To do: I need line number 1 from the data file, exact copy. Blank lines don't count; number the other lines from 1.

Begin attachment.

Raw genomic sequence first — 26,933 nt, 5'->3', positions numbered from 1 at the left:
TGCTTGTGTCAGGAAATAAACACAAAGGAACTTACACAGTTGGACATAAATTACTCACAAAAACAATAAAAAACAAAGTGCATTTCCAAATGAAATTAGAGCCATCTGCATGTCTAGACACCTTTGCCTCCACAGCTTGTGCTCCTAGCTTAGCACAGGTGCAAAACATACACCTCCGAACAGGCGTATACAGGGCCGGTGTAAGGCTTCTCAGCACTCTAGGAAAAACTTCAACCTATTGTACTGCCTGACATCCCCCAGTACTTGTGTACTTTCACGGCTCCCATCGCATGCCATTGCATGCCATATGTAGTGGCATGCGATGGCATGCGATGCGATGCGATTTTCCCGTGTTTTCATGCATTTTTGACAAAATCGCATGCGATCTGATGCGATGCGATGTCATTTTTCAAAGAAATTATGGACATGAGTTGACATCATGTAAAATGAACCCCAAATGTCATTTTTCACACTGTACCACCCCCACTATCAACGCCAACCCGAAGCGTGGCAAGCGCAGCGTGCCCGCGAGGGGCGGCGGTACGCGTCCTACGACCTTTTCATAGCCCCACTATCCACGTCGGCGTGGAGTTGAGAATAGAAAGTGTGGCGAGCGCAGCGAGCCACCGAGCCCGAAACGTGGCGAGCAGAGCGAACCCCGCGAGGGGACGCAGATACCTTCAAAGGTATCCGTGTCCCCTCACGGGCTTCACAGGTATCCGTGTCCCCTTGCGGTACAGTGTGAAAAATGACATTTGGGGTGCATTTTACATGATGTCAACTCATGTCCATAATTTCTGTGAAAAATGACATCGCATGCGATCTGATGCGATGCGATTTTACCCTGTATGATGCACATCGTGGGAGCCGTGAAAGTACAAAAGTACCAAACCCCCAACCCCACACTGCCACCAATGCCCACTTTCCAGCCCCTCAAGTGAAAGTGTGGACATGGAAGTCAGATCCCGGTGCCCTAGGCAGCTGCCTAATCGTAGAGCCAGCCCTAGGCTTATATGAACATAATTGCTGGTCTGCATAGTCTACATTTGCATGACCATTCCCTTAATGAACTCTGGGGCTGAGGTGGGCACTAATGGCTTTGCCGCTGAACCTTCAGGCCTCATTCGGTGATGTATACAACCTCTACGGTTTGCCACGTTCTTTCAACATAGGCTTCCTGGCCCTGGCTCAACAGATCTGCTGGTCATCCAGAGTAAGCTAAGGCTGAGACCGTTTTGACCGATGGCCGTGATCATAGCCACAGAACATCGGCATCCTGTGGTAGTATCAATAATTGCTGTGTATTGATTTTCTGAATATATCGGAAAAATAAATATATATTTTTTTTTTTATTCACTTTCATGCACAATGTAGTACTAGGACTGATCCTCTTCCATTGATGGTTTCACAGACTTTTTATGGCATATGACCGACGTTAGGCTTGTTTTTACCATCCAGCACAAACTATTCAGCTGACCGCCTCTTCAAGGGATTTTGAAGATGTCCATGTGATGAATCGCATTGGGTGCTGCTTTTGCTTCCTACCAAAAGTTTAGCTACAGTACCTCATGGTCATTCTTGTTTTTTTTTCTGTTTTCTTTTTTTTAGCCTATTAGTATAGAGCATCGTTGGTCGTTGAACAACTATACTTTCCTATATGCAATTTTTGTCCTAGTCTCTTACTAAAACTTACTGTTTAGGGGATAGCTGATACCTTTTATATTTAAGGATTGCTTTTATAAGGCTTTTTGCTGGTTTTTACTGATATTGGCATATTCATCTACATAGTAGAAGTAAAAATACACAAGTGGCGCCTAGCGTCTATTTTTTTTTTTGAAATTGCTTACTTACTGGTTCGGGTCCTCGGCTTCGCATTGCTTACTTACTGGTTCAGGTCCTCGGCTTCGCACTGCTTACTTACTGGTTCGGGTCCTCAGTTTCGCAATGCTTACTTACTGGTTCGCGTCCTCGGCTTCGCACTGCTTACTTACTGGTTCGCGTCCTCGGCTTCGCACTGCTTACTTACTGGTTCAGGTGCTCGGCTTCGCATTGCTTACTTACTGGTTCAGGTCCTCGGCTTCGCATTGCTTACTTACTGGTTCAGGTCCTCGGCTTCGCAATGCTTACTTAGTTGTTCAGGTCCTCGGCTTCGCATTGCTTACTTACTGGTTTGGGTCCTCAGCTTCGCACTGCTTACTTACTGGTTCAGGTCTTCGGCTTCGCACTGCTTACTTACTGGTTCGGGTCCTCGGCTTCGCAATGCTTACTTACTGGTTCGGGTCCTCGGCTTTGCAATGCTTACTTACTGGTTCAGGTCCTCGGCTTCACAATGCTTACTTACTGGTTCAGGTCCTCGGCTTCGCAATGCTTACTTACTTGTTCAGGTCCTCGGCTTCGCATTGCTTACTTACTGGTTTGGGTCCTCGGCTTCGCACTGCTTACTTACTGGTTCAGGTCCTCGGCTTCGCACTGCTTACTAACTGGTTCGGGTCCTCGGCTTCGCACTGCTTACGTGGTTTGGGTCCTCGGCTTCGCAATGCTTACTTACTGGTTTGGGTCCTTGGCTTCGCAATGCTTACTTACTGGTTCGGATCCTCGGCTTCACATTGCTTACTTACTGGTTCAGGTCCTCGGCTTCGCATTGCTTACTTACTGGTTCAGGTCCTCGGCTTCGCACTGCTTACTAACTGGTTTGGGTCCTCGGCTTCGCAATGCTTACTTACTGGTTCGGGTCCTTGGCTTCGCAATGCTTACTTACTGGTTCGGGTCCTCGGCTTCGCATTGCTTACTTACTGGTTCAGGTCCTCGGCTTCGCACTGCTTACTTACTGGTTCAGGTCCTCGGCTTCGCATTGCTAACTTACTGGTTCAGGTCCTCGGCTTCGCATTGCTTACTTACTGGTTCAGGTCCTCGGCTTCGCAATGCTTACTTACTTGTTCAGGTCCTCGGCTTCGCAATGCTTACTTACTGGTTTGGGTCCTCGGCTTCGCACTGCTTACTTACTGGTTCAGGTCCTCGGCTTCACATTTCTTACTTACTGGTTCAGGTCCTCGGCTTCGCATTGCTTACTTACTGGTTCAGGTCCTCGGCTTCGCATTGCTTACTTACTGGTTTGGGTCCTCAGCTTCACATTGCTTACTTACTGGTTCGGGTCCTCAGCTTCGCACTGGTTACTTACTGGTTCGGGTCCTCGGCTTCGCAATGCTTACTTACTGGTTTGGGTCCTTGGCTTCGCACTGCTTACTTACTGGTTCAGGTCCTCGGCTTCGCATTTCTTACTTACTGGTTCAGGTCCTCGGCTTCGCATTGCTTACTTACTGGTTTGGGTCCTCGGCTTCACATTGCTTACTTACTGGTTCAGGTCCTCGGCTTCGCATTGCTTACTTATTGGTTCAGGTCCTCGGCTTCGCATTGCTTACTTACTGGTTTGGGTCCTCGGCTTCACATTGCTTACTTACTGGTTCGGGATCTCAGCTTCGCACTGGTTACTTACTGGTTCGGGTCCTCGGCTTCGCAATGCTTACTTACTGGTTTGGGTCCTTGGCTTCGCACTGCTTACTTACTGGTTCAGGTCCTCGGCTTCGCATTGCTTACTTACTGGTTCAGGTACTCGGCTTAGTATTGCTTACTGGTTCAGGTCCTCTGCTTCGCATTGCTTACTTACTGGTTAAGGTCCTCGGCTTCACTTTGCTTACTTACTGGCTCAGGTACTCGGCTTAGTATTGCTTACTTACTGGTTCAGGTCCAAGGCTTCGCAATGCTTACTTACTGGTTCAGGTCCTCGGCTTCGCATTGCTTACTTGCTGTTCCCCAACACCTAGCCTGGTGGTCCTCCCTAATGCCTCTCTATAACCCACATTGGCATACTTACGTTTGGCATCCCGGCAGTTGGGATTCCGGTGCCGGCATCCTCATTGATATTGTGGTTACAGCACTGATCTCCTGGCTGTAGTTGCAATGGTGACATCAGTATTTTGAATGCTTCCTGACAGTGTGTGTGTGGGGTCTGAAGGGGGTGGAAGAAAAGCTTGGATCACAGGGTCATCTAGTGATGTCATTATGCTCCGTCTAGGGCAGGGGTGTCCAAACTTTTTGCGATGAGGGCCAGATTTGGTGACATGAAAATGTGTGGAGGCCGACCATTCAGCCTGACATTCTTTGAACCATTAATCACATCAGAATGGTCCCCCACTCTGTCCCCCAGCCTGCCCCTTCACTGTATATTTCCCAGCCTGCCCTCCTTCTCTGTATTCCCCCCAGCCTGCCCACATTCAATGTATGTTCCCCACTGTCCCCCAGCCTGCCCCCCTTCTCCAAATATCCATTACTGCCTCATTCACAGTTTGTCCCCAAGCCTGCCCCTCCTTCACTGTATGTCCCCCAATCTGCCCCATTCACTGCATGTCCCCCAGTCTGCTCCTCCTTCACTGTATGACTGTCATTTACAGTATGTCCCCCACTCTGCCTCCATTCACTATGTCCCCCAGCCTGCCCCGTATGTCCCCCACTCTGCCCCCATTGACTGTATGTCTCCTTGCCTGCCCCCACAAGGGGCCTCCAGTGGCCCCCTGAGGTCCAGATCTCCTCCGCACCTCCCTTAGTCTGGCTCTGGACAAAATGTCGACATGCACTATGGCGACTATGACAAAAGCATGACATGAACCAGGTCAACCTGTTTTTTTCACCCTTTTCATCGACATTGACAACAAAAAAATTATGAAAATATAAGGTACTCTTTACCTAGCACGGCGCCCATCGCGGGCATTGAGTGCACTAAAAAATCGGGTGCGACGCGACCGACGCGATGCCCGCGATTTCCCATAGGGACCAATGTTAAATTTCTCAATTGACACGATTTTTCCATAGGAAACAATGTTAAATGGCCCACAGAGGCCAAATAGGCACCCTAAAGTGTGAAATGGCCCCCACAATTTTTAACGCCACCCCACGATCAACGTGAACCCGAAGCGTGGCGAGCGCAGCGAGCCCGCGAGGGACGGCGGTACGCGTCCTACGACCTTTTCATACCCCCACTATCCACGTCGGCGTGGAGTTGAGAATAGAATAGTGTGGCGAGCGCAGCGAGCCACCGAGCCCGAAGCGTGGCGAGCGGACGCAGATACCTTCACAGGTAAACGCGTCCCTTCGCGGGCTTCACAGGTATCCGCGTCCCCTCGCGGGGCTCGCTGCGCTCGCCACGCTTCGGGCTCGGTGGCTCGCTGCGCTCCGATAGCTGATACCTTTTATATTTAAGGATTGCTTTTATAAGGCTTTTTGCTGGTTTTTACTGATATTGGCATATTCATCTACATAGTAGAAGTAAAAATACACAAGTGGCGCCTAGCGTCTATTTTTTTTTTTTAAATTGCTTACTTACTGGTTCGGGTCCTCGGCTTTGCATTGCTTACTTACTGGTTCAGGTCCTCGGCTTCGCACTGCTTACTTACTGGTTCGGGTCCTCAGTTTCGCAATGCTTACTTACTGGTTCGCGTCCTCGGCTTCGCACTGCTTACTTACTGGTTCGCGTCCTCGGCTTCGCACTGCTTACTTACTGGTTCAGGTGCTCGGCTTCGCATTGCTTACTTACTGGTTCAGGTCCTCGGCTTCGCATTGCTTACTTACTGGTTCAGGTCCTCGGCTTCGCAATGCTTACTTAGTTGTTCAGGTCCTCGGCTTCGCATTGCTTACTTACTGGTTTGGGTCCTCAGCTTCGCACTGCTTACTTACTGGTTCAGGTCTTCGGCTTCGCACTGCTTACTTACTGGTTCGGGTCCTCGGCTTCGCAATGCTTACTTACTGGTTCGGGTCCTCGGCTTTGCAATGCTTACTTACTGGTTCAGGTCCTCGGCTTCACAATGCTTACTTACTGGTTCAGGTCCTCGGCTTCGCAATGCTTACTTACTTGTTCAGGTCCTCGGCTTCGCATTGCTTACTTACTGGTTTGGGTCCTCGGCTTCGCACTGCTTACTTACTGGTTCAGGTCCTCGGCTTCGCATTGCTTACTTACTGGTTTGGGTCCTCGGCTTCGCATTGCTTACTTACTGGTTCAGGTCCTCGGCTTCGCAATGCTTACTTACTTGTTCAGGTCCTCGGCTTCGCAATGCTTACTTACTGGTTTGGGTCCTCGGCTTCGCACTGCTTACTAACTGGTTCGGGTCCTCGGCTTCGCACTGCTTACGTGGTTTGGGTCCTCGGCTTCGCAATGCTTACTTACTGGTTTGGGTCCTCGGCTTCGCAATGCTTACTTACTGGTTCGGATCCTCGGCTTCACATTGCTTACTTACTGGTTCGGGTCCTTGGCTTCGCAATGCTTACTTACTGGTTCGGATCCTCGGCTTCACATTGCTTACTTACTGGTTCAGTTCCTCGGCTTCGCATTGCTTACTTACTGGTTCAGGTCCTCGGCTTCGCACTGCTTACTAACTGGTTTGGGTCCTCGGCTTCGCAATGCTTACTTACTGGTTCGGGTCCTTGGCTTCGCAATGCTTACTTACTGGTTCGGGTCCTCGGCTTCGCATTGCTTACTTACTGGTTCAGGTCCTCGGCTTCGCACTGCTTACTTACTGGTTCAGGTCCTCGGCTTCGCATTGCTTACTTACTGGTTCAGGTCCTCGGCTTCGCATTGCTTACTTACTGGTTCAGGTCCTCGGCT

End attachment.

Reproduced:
Raw genomic sequence first — 26,933 nt, 5'->3', positions numbered from 1 at the left: